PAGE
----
Opportunities that came directly because of being connected on Twitter:
- P is for Pirate: I'm so grateful to Dave and Shelley Burgess @daveburgess @burgess_shelley for inviting me to participate in writing a little tweet for their book. I was a complete newbie, no one knew me, and they took a chance on me. I didn't really understand the scope of their project and there's a grammar mistake in my 140 characters (little embarrassing) but I'm extremely delighted that I was able to participate. But, my greatest delight is that I know and have connected with the other amazing educators in the book. It's a treasure for so many reasons!
- BAM Radio #edchat: Wow, what an opportunity to chat with Tom Whitby @tomwhitby and Nancy Blair @blairteach! Priceless!
- Bammy Award Nominee: The most surprising thing to me this year is that people who I've never met, look to me as a leader. My feelings about this are a topic for another post. I know that I don't stand a chance to make the top five people to be considered for the award. But that doesn't matter! I feel like a winner already!!! I expect every person I nominated to be considered for the Bammy. The people that aren't connected via social media most likely have a lesser chance but they kept up with the "big dawgs" and I couldn't be prouder! Here are the people that I nominated: Paul Solarz @paulsolarz, Sarah Thomas @sarahdateechur, Don Wettrick @DonWettrick, Kim Gibson @ogdengirl, Dr. Patrice Johnson, Stephanie Johnson (parent), Dr. Bruce Barker, Dr. Todd Whitaker @toddwhitaker, Bobby Brian Lewis @usabbs, Rik Rowe @WHSRowe, Bethany Hill @bethhill2829 Nira Dale @mrsdale_FCS *I wrote up the nomination for Beth but for some reason couldn't get my account to work that morning so her nomination was submitted from one of my teammates. :) I also voted/wrote about 60 other reviews. Whew! :) I am tickled pink that Bobby Brian Lewis thought enough of me to nominate me and that so many others took the time to add such kind words. It's truly humbling! The caliber of people in each category is AMAZING. For Elementary Teacher of the Year, I think every teacher is their state's teacher of the year and they all have a LONG list of accomplishments and recognitions. I'm honored to be in their company especially because I don't have that long list of personal accomplishments and titles. Having the Bammy Award "stamp" is pretty cool!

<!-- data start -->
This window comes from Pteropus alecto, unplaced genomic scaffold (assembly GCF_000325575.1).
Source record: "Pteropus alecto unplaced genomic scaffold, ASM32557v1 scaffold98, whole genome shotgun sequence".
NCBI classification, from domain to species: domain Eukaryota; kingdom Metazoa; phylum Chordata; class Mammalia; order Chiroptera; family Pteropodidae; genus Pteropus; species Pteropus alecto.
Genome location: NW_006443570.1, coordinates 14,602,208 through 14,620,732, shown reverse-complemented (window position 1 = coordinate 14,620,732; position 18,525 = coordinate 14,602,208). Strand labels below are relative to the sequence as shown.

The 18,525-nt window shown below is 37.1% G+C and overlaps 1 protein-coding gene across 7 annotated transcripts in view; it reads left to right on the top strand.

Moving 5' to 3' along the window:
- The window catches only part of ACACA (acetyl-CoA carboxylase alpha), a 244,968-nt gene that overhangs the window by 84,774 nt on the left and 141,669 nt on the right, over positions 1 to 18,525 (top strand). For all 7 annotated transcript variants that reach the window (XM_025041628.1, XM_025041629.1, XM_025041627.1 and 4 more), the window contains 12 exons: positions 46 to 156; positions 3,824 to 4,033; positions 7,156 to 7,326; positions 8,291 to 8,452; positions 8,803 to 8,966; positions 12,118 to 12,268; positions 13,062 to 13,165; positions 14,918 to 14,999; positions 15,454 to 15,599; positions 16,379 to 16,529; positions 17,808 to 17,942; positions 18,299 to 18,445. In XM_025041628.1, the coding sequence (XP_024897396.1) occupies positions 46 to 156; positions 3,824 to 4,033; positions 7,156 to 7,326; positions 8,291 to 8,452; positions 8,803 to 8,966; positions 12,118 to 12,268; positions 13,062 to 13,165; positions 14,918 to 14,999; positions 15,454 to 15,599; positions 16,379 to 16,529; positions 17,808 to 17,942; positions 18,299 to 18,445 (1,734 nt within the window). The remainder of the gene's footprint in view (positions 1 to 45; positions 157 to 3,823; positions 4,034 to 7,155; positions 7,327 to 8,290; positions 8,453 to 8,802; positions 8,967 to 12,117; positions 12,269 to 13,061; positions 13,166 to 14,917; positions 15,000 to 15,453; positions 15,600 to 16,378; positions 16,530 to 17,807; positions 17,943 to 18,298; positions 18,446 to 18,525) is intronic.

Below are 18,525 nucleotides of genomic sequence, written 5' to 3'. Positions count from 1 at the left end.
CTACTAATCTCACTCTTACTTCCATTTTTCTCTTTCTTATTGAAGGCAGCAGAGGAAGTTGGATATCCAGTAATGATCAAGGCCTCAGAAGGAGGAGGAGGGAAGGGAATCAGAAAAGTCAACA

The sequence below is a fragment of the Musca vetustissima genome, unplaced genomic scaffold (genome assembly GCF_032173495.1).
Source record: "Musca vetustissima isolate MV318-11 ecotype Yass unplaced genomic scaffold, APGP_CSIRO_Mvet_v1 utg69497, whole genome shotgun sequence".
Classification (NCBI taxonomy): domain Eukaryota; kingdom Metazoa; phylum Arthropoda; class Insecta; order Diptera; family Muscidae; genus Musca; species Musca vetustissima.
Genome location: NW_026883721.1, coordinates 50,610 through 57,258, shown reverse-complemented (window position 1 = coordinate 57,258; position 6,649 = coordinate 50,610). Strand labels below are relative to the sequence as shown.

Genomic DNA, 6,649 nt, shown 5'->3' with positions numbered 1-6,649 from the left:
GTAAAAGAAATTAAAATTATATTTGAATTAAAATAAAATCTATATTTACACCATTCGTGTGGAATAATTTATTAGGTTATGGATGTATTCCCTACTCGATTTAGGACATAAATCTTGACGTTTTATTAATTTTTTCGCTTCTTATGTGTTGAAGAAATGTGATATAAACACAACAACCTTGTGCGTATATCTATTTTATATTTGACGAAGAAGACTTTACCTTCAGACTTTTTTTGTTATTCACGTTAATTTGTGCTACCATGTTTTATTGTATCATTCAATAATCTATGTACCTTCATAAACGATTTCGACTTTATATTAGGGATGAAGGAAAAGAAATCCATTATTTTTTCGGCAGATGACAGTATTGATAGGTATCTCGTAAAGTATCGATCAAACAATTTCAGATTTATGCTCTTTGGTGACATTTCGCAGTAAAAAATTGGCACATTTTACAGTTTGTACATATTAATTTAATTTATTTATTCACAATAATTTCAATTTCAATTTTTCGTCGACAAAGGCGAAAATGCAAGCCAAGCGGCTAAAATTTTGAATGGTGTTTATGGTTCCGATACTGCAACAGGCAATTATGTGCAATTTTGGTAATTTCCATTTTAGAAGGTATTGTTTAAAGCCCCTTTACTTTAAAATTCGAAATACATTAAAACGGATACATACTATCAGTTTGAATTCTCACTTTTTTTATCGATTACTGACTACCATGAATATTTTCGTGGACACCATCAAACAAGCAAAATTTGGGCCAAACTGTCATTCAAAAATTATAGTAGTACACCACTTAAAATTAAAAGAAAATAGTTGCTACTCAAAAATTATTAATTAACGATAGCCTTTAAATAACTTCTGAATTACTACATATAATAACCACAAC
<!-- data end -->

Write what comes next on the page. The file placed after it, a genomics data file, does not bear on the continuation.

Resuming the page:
- People! I have the most amazing group of people surrounding me! I cannot say this enough! I've connected with like-minded people that inspire, challenge, support, question, and stir my passion for teaching every day! If I'd only known, I would have connected via Twitter years ago! But maybe it wasn't my time. Maybe for me, I had to connect with the awesome educators on Edmodo first in order for me to appreciate Twitter. Regardless, I've grown!